What Is Glucose?
Glucose is the main source of energy necessary to ensure the proper functioning of the body’s cells.
These need the energy to be active, maintain vital functions (heartbeat, digestive movements, breathing …), body temperature and muscle movements.
Somehow, you could say that glucose is for the human body like gasoline for a car, because it provides enough energy to develop a normal daily activity.
The Greek word glykýs, which can be translated as “sweet”, derived in the French glucose, which arrived in our language as glucose. This is called a sugar that is found in various fruits.
A sugar is a substance that is part of the set of carbohydrates, also called carbohydrates or carbohydrates.
Because it is a sugar whose decomposition into a simpler one by hydrolysis is not possible, glucose is a monosaccharide.
On the other hand, having six carbon atoms and having an aldehyde functional group, it is an aldohexose.
From the nutritional point of view, it is a sugar of simple composition (monosaccharide) that enters the body through food.
During the process of digestion, a chain of chemical transformations is launched, along with the digestive tract, which converts food into smaller substances, nutrients, and these, in turn, are broken down into even smaller elements.
For example, foods rich in carbohydrates are transformed into glucose, which is its simplest component.
Well, when it reaches the small intestine, it passes to the blood and from the bloodstream to the cells.
Glucose, in short, is a sugar, a monosaccharide, and an aldohexose. This substance, white in color and sweet in taste, is soluble in water.
More precisely, the blood is responsible for transporting it to the liver, brain and other cells of the body.
Now, to enter the cells and be able to be used as fuel, you need the mediation of insulin. This hormone is like the key that, fitted in the lock, opens the door of the cells.
The cells of the nervous system and the brain are the only ones in the whole body that receive glucose directly from the bloodstream, without the mediation of insulin. In addition, for these cells, it is the exclusive source of energy.
Through the oxidation of glucose, various compounds that provide energy are produced. Therefore, when we eat foods with glucose, the body absorbs sugar and transforms it into energy thanks to metabolic activity.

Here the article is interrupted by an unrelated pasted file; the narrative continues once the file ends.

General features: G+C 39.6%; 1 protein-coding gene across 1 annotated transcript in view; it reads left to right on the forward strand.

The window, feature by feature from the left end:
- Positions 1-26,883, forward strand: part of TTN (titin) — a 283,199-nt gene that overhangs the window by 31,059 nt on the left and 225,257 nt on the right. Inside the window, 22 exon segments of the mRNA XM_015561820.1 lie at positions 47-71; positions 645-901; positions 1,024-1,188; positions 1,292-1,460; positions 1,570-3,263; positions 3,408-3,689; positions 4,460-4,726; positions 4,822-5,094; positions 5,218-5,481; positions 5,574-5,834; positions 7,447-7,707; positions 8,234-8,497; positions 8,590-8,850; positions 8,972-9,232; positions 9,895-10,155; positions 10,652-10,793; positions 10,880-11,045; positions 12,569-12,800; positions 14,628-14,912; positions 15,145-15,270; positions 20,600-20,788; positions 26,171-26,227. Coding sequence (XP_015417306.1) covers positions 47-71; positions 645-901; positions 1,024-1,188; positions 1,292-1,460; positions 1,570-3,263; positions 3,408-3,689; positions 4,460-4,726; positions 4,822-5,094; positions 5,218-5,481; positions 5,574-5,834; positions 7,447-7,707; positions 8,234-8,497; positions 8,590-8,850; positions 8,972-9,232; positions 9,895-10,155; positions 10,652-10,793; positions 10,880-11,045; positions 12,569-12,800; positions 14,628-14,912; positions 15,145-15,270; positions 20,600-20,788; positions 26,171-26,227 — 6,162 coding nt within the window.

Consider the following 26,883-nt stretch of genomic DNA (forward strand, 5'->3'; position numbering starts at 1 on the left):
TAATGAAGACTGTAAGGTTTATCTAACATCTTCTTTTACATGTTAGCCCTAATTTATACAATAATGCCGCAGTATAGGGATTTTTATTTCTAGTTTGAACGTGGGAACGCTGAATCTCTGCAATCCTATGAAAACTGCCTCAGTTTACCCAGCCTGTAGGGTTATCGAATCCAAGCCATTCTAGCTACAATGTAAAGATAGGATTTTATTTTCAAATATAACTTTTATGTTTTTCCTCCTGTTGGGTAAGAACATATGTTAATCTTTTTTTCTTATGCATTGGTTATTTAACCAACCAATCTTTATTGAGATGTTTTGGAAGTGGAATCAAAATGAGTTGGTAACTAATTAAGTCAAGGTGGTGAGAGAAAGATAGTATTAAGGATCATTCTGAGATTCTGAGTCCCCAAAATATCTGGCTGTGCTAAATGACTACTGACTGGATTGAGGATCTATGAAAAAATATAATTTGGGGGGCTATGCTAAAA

While plants can synthesize glucose through photosynthesis, animals and humans must get glucose from other living beings or synthesize it from other organic compounds.
It is important to mention that glucose, whether combined or free, is the organic compound that is most abundant in nature.
According to the amount of sugar present in the body, the blood sugar level (known as glycemia) is determined.
There is a normal blood sugar level: deviations from these values can reveal the presence of diabetes or other disorders.
How is the amount of blood glucose regulated?
After the ingestion and subsequent digestion of a meal increases the level of glucose in the blood and, consequently, the pancreas begins to produce insulin.
This hormone is responsible for increasing the uptake of glucose by cells in all tissues so that they burn and use it as fuel.
But insulin not only fulfills this function but also activates the cellular mechanisms necessary for part of the glucose to be transformed into glycogen.
This compound is stored in the liver and muscles and serves as an energy reserve, in the short term, which can be used when you need the energy to make an extra effort or in periods of fasting.
When the cells are well supplied and can no longer use more glucose, insulin intervenes again.
But now, its mission is to give the order to convert the surplus sugar into fat that, subsequently, will be stored in the adipose tissue cells, also as reserve material.
When the amount decreases (during periods of fasting, after physical exercise …), insulin levels also decrease, because otherwise there would be a risk that the glucose would fall too low and not enough to feed the cells of the brain.
When the blood glucose falls below normal, another pancreatic hormone comes into play: glucagon. This hormone has antagonistic functions to those of insulin since it activates the mobilization of reserves stored in the body to obtain energy.
When the blood glucose values are below 70 mg/dl. In general, if it is 55 mg / dL or less, symptoms of low glucose levels begin to be felt.
When the blood glucose values are within normal limits, that is, between 70 and 100 mg/dl fasting. The blood glucose level after an overnight fast is called basal glucose.
When the blood presents abnormally high values of glucose (higher than 100 mg/dl, fasting). If the levels are 100 mg/dl, or more, you should consult with the doctor. Above 125mg / dl is considered unhealthy.
In scientific terms, we can say that glucose is a monosaccharide. This means that it has a simple structure that can not be further decomposed since it is the simplest structure from which more complex structures such as other types of sugars are assembled.
The molecular formula or structure of glucose molecules is C6H12O6, which means that this structure is made up of six carbon molecules, twelve hydrogen molecules, and six oxygen molecules.
Glucose is a sugar that is naturally present in elements such as fruits or honey.
Fruits also have another type of natural sugar that is known as fructose.
This is easily tested by tasting different fruits or honey and one immediately distinguishes its sweet taste.
However, sugar or glucose can also be obtained from other elements, but at the industrial level: when different cereals such as corn and wheat are processed, the starch is separated and, starting from a process known as enzymatic hydrolysis, the glucose.